‘Childcare deserts’: NSW government’s $5bn boost to sector may ‘empower women’ | Childcare Australia

Childcare advocates and those working to boost the number of mothers in the workforce have welcomed a $5bn boost to the sector that the New South Wales government will use to target areas with a shortage of places.

The premier, Dominic Perrottet, described the policy as a “once-in-a-generation reform” that would create 47,000 different childcare spots and drive $17bn in economic activity a year.

The state will spend an initial $775m over four years and up to $5bn over a decade to encourage childcare centers to expand into “childcare deserts” like western Sydney. The government will target areas with limited access to centers or where a shortage of childcare places exists.

The policy was the key recommendation for the state government by an economic advisory panel of women led by the president of Chief Executive Women, Sam Mostyn.

“I hope it is a prompt and steward for work to be done nationally to ensure that we can once and for all deal with empowering women and families and children to be full participants in an economy, which to date has held back women,” Mostyn said.

Advocates welcomed news of the funding while noting some details were lacking.

The Western Sydney Women founder, Amanda Rose, said the move to address the lack of childcare across western suburbs was critical because failing to do so was holding women back.

“When women aren’t involved in the workforce, their financial stability and independence is gone, which means they’re staying in relationships they shouldn’t be, they’re not advancing, they’re not breaking generational wealth issues,” Rose said.

“Not having the childcare is going to delay their independence and delay their future every year.”

The treasurer, Matt Kean, said the policy would eventually slash about $3,900 off the annual childcare bill for a family by making providers compete for funding by proving they would offer more affordable places.

“This fund will be available to exist providers who wish to lower the cost of childcare for their existing customers,” he said.

Childcare deserts

“If they want to propose ways that they’re going to significantly decrease the cost of delivering care, then they can compete for this money.”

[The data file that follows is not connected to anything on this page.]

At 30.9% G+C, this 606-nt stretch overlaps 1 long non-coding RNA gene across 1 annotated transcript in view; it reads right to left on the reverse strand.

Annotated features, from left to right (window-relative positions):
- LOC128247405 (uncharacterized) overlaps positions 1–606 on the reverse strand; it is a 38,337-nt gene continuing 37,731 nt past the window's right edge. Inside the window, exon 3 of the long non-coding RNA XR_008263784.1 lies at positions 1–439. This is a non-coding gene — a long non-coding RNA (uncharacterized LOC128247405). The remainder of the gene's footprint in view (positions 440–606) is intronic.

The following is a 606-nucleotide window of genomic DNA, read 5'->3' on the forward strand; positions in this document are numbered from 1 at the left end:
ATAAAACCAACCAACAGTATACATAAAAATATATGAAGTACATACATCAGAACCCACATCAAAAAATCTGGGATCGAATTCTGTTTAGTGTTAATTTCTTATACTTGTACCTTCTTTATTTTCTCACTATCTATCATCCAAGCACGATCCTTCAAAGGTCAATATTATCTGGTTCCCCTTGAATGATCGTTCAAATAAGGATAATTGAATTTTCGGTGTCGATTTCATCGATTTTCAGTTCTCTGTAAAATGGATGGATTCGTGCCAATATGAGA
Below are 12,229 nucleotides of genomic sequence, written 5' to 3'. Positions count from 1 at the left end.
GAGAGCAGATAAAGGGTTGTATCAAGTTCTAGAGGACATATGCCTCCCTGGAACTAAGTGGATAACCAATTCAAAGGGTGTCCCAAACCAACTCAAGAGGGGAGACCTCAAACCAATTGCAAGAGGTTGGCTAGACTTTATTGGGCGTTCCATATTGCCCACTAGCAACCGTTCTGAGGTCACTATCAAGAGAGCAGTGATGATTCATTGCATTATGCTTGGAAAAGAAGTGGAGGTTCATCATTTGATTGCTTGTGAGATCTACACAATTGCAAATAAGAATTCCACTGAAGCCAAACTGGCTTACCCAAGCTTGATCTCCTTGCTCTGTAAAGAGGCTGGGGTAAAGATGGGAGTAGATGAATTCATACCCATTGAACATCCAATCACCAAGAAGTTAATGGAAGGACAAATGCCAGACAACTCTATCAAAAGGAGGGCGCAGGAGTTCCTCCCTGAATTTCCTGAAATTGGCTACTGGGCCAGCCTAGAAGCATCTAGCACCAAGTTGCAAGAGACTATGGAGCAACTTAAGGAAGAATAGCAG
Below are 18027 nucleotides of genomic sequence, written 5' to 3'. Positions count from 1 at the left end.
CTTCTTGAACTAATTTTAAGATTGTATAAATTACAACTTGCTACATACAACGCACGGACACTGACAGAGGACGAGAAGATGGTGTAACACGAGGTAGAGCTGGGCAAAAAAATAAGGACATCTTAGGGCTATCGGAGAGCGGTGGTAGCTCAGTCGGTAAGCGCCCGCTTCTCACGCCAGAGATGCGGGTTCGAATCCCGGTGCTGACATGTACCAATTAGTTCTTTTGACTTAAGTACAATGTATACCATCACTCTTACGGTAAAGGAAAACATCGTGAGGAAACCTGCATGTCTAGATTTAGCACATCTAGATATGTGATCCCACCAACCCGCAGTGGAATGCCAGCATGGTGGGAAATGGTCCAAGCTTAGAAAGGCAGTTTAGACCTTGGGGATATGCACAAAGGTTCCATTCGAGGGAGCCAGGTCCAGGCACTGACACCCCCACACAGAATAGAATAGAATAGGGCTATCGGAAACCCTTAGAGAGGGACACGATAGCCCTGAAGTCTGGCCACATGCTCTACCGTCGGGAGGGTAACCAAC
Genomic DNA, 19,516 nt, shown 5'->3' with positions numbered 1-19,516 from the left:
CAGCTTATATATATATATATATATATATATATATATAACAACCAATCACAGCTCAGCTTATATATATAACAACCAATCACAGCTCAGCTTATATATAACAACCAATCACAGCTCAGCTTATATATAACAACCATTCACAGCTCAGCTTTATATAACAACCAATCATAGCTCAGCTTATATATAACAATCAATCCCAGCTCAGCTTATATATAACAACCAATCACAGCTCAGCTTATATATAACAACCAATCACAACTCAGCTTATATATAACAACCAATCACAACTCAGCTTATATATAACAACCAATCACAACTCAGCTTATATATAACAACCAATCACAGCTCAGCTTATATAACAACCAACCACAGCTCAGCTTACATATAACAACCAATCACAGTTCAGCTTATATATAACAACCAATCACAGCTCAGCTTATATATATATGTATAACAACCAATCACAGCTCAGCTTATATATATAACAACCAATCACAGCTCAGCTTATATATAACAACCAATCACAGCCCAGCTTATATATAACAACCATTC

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He said the policy worked “hand in glove” with the federal government’s plans to address disincentives in the current structure of subsidies.

Rose said she hoped there were sufficient incentives in the plan to get providers into areas where they were not currently.

“My concern is that a private childcare entity, will they be interested in providing childcare centers in places in western Sydney if the amount’s capped and they can’t make a profit like they want to?” she said.

The savings for families will not be felt for some time, with the government making plain this was a long-term reform plan that would not bring immediate relief to families – a point seized on by the opposition leader, Chris Minns.

“They might have long-term plans, but we need to worry about the family budget over the next month, six months, and year,” Minns said.

The teacher and author Daisy Turnbull, who has long advocated for better access to childcare and was also on the panel, said she was pleased the policy would open up 47,000 childcare spots. Hence, more kids access the service’s social and developmental benefits.

“Children learn through experience,” she said. “They are learning the skills of being with other kids. The best thing parents can do is send their kids to childcare.”

The chief executive for early childhood advocacy group The Front Project, Jane Hunt, said the scale of the investment would help push other states to reform their systems.

“We need to see the detail, but it’s a significant step forward to ensure that the system can deliver affordability and access to children,” she said.

The Early Childhood Australia chief executive, Samantha Page, said the investment would help address some of the major barriers to childcare, including access and cost.

“Cost has been a major barrier in women’s workforce participation and, once rolled out, the initiative should boost their participation in the workforce, resulting in positive economic outcomes for all,” she said.

Bella E. McMahon
I am a freelance writer who started blogging in college. I am fascinated by human nature, politics, culture, technology, and pop culture. In addition to my writing, I enjoy exploring new places, trying out new things, and engaging in conversations with new people. Some of my favorite hobbies are reading, playing music, making crafts, writing, traveling, and spending time with my family.